Cable TV is a fast-growing, multibillion-dollar industry, and firms are scrambling to gain municipal franchises that will allow them exclusive rights to wire those territories for decades to come. In fact, one out of every four American homes is already reached by cable, and almost all of the systems that serve such residences are owned by major national corporations.
There are, however, a few exceptions. Several dozen smaller cities (including Conway, Arkansas and Jackson, Minnesota) have decided to finance and build their own cable services. Davis, California, though, will become the first major market to choose a third community cable TV alternative: customer ownership. As a member of the Davis Cable Cooperative (DCC), each household will be able to vote on the types of programs and services that the system will offer.
"Cable cooperatives do exist, but not in major markets," explains Robert Kahn, a DCC board member. "They've sprung up in the upper Midwest primarily because no one wanted to invest in those areas. But the industry wanted our market. In fact, several large companies that were bidding on a cable system for nearby Sacramento offered to tie Davis into it. But our community preferred a co-op."
How It Happened
Davis's cooperative cable system pretty much owes its existence to three factors: The National Consumer Cooperative Bank (NCCB) agreed to consider financing the project. In 1981, it gave DCC $130,000 to conduct a feasibility study, but did so only after the Davis city council awarded a conditional franchise to DCC with full franchise rights contingent on the outcome of that study. Everyone agrees that the city council's action was crucial. "It gave us the time to arrange financing and to contact experts to manage the system," says Kahn. In addition, Malarkey-Taylor Associates, a Washington-based organization with extensive commercial cable experience, was hired to manage the co-op.
Half of the required funds will come in the form of a short-term loan from NCCB, and more will be chipped in by outside investors who'll gain tax benefits. And of course, additional cash will be obtained from co-op members, each of whom will pay a $4-a-month equity fee as well as the $10 basic service charge. (A member who leaves the system can have his or her accumulated equity refunded.) However, despite such groundwork, the Davis system has a number of hurdles to overcome before it can be declared successful.
"For one thing," Kahn points out, "a survey found that the typical Davis resident watches television only half as much as does the average American, so we're not sure how many people in the area will subscribe to the service. This is, you see, an intellectual community, and we have a mild climate, so people are outdoors a lot of the time."
Judy Corbett, chairperson of DCC, disagrees, stating that the same survey found "the percentage of people in Davis who are interested in cable is greater than the national average. It's not that they dislike television, only what's on it now. And DCC is planning to devote a very high 6% of its revenues for local programming, while also tapping into the best that satellite broadcasting systems have to offer."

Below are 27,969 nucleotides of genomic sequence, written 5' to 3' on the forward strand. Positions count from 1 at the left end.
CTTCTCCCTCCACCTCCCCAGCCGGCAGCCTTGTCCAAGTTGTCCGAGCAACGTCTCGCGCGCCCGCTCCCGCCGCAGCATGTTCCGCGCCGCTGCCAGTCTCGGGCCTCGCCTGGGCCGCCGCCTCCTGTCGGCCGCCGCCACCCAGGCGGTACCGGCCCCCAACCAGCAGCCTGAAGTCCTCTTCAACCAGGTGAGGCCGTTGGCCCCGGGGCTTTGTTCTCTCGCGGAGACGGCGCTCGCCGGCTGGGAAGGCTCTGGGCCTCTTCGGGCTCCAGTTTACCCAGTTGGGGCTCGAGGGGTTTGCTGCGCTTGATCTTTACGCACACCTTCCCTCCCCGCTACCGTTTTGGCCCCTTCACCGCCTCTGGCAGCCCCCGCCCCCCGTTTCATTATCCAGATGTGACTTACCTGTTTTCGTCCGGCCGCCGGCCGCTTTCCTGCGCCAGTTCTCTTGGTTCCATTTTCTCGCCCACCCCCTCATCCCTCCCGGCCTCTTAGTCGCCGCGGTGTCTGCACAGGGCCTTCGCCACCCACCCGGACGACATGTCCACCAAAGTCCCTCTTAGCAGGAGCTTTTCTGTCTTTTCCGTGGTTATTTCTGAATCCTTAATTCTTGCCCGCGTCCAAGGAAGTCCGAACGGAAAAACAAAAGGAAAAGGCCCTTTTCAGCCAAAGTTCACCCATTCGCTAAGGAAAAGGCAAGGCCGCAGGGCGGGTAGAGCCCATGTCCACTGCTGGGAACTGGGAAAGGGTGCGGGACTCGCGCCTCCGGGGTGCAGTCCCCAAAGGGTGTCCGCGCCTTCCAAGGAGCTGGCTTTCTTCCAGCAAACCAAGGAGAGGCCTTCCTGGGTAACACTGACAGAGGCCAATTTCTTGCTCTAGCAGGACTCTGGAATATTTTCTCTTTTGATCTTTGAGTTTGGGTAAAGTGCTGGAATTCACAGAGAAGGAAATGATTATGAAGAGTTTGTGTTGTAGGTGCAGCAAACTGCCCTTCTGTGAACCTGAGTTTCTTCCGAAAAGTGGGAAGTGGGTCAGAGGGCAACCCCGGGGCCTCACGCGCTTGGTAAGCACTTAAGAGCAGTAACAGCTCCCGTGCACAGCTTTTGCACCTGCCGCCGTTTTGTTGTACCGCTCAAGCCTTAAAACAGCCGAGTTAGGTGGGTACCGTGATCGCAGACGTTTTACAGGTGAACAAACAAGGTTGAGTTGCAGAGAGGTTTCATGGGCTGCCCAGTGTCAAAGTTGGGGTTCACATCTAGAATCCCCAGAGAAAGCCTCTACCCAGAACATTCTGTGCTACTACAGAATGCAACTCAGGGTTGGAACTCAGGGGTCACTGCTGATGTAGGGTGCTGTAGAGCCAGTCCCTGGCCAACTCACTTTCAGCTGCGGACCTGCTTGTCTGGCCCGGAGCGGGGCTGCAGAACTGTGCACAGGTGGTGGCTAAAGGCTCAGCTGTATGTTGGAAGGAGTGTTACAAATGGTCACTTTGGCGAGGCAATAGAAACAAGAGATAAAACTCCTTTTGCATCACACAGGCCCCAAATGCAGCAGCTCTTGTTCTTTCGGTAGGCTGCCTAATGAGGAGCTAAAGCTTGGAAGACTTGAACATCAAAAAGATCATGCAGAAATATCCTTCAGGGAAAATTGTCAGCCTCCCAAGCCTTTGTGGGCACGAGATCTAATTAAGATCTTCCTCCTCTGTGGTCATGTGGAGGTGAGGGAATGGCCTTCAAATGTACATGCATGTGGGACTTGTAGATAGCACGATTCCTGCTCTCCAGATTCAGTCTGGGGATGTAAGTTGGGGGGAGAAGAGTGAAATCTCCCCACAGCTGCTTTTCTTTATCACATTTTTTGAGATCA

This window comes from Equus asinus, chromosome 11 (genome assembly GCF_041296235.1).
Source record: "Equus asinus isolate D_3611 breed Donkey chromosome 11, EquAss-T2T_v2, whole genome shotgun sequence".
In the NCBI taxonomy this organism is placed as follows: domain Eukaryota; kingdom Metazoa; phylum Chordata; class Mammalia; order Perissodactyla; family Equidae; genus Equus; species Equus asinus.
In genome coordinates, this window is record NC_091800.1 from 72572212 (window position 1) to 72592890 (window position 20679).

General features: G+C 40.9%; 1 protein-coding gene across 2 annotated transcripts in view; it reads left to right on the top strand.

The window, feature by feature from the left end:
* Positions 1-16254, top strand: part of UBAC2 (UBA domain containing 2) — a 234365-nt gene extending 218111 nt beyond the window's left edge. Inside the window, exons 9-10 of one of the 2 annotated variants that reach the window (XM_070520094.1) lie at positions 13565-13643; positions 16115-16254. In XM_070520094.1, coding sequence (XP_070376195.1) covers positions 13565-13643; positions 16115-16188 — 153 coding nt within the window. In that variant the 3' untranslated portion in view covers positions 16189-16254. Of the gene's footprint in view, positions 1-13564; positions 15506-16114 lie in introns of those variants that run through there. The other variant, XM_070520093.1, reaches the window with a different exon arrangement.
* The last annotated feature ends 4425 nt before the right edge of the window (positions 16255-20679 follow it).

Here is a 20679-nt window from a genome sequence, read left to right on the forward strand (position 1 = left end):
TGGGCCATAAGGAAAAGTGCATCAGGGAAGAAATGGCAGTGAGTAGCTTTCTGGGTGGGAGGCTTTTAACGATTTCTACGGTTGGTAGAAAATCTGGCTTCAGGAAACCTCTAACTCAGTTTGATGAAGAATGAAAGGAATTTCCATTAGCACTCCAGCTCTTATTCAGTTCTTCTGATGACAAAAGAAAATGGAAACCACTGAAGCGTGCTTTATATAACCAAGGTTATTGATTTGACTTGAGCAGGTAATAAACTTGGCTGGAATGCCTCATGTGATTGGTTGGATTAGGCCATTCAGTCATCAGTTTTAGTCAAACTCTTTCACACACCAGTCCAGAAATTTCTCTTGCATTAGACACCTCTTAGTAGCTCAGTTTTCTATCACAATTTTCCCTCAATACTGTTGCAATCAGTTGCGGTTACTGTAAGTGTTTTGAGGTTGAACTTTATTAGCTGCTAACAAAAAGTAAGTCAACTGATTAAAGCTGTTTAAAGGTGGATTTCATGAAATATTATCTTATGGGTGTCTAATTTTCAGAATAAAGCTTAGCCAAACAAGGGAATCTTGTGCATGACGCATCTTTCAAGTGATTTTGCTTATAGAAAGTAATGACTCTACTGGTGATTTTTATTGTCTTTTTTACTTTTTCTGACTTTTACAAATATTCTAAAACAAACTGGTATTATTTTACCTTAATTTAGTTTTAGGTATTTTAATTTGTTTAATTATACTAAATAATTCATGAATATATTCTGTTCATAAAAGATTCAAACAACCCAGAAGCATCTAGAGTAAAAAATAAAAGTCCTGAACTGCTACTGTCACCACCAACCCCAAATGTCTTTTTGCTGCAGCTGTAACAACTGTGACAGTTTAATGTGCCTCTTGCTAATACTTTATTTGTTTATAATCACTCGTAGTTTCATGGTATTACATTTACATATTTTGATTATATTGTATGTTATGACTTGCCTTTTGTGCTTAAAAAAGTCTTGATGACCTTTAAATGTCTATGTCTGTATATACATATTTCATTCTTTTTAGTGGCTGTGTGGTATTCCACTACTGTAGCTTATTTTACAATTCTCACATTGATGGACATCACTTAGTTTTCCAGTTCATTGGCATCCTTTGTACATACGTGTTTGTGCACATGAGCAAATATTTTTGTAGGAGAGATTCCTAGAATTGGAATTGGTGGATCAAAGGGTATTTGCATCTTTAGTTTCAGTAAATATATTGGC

But Bud Wagner of Malarkey-Taylor Associates, who is a 13-year veteran of the cable industry, identifies another potential problem.
"College students represent a large portion of the population here, and we don't know whether they'll be steady customers for these services. Besides," he adds, "we wonder whether a very expensive, state-of-the-art system can be commercially successful in a town with a small population where such a high proportion of the cable must be laid underground."
This is definitely a consideration, too, because the installation of underground cable costs $40,000 a mile as compared with $14,000/mile for aboveground lines. And half of all the cable for the 14,500-household Davis system must go underground. Additionally, while rural cooperative systems usually offer 12 channels, the California community plans to have 52.
If there are problems in setting up a system of TV viewer/owners, there are also many potential benefits to the local community. Profits, for example, will stay in the area.
"In Davis," notes Kahn, "whatever income is generated can be used to upgrade the system or to give our members rebates. And of course, the city government expects to receive an annual $60,000 from its 3% franchise fee."
"Another thing we feel very strongly about," says Corbett, "is that the jobs generated by the system should go to local people. The insurance policy, for example, will come from a community company, and deposits will be made in local banks."
"That's important," Wagner adds. "In a traditional arrangement, you pay a local company whose corporate headquarters are in, let's say, Atlanta. Within 24 hours, any cash that's generated is consolidated in an Atlanta bank to increase the company's interest revenue. It follows, then, that keeping the money in local banks could add hundreds of thousands of dollars to the community's available loan pool."
The Institute for Local Self-Reliance works to help urban residents gain greater control over their lives through the use of low-technology, decentralist tools and concepts. Because we believe that city dwellers and country folks alike can profit from the institute's admirable efforts, we've made this "what's happening where" report by the ILSR staffers one of MOTHER EARTH NEWS' regular features.
At this point, however, no one in Davis is willing to call the cooperative a working model for other communities. The project is too new. But those towns that are wary of outside ownership of their future communication services — and are also critical of city government ownership — can watch Davis to evaluate yet another possible path.